“With symbols man casts woman down, and then with symbols keeps her there” (Moore, From Hell 4, 24).In the comic book genre, women are routinely objects of violence. In 1999, the comic book writer Gail Simone set up the website Women in Refrigerators to document how women in comic book narratives tend to be “depowered, raped, or cut up and stuck in the refrigerator.” The work of Alan Moore is no exception in presenting violence against women as an routine event. Moore, however, probes for the causes of physical, psychological, and sexual violence against women, from the perspective of both male perpetrators and female survivors… [Read the full article in the edited volume Sexual Ideology in the Works of Alan Moore.]
We begin this introduction by citing ‘Act of Union’ by the Northern Irish poet, Seamus Heaney. The controversy and difficulty of representing rape is condensed in this poem where Heaney speaks from the point of view of imperial England which sexually and politically subjugates its colony, Ireland – the province of Northern Ireland is subsequently born from this union – with an act of rape… [Read the full article in the edited volume Feminism, Literature and Rape Narratives].
The Wound and the Mask: Rape, Recovery and Poetry in Pascale Petit’s The Wounded Deer: Fourteen Poems After Frida Kahlo
This chapter discusses the poet Pascale Petit (born 1953) and the cult Mexican artist Frida Kahlo (1907-1954), and it begins by noting that in the introduction to The Diary of Frida Kahlo (under the subtitle ‘Youth: A Streetcar Named Rape’), Carlos Fuentes describes how in Kahlo’s trolley accident in 1925, ‘A handrail crashed into [Kahlo’s] back and came out through her vagina. At the same time, the impact of the crash left Frida naked and bloodied, but covered with gold dust’ (1995: 12). For Fuentes, Kahlo becomes a subject both who is broken open in trauma (her accident being comparable to rape in
Fuentes’s view) and who becomes a work of art in her own right as the gold dust settles over her broken body. It is this conundrum that inspires Petit in her poetry chapbook, The Wounded Deer: Fourteen Poems after Frida Kahlo (2005)…. [Read the full article in the edited volume Feminism, Literature and Rape Narratives].
An introduction to the poetry of Jen Hadfield
In “The Poetics of Devolution,” the critic Alan Riach discusses how the creation of the Scottish Parliament in 1998 helped to redefine Scotland as an autonomous region of Britain with a burgeoning cultural and literary scene. Riach notes that Scottish poetry after devolution does not have to engage with Scottish nationalism as it once did; there is “room for dissent,” and within the new “polyphony” of Scottish poetry, Riach lists the writer Jen Hadfield (“The Poetics of Devolution,” p. 15). Hadfield is occasionally controversial in Scotland, because, being half-Canadian and half English, she brings to Scottish landscapes what the poet Tom Pow calls “an outsider’s eye” (“Jen Hadfield…,” p. 112). Hadfield is much admired by critics and other poets, however, for the genuine quality of her poetry, which takes sincere joy in her surroundings and in the rituals of ordinary people. The reviewer Stephen Burt suggests that though Hadfield tries to “sound wordly, even cosmopolitan,” her poetry is particularly powerful because of the freshness of its childlike view on the world (Burt, “Sound Sense,” p. 24). Pow recognizes this sense of novelty, too, but comments on the clarity and innovation of Hadfield’s images, which “have the freshness of the haiku about them” (Pow, “Jen Hadfield…,” p. 111). [Read more in British Writers Supplement XIII. ]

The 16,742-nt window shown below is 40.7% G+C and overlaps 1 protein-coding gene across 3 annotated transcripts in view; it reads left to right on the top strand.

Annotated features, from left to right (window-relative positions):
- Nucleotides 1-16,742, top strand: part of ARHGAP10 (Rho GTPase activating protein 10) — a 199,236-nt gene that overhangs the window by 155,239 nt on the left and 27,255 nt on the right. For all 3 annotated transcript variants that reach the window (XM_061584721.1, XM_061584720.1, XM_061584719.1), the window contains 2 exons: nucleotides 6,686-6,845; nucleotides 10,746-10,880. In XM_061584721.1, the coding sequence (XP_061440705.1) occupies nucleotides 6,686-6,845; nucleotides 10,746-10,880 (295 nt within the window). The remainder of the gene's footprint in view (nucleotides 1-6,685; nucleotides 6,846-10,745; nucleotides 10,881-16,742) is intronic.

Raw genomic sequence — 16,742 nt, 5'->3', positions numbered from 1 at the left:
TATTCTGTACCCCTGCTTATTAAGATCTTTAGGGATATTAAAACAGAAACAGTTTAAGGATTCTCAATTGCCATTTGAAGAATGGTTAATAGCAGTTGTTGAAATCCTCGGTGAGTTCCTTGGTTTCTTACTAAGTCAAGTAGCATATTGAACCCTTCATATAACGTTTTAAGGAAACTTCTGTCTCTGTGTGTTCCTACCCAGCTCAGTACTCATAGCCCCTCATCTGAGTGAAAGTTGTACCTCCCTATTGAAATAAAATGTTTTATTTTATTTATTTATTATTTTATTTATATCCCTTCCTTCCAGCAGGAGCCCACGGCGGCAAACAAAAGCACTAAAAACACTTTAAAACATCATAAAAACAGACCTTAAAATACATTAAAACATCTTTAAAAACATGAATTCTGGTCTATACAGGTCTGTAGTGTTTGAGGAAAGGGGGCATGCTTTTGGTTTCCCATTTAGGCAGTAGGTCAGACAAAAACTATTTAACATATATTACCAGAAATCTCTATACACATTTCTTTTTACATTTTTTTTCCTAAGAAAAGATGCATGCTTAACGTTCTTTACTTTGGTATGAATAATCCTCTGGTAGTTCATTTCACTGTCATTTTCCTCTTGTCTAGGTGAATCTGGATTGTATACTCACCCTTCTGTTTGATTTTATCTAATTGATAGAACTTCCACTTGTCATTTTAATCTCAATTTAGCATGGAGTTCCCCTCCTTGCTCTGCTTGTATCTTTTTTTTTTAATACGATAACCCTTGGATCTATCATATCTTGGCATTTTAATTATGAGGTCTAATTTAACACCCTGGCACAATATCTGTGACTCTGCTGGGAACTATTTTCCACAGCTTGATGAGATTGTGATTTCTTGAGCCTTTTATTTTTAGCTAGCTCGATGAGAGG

This paper explores the relationship between the linguistic experiments in the Marx Brothers’ scripts and the poetics of the American L=A=N=G=U=A=G=E movement. In an untitled poem from his collection Poetic Justice (1979), Charles Bernstein describes an elephant that ‘appears without the slightest indication that he is demanded’, a device that works to expose poetic linguistic practice as one kind of convention and to deny the authority of words as a means for an experiential journey. In the Marx Brothers’ scripts too, the image of the elephant is an irrelevancy, a red herring, a nonsensical diversion, a non-sequitur or an illusion that reveals the play of language and challenges its transparency. Bernstein recognizes a parallel between his poetic practice and the Marx Brothers’ wit in his own commentaries, and this paper seeks to explore this connection by comparing key speeches in Marx Brothers movies like The Cocoanuts (1929) Animal Crackers (1930), Horse Feathers (1932) and Duck Soup (1933), with poems from Bernstein’s Rough Trades (1991), With Strings (2001) and his libretto Shadowtime (2005) (which features Groucho Marx as a character). [Read the full article in the edited volume A Century of the Marx Brothers.]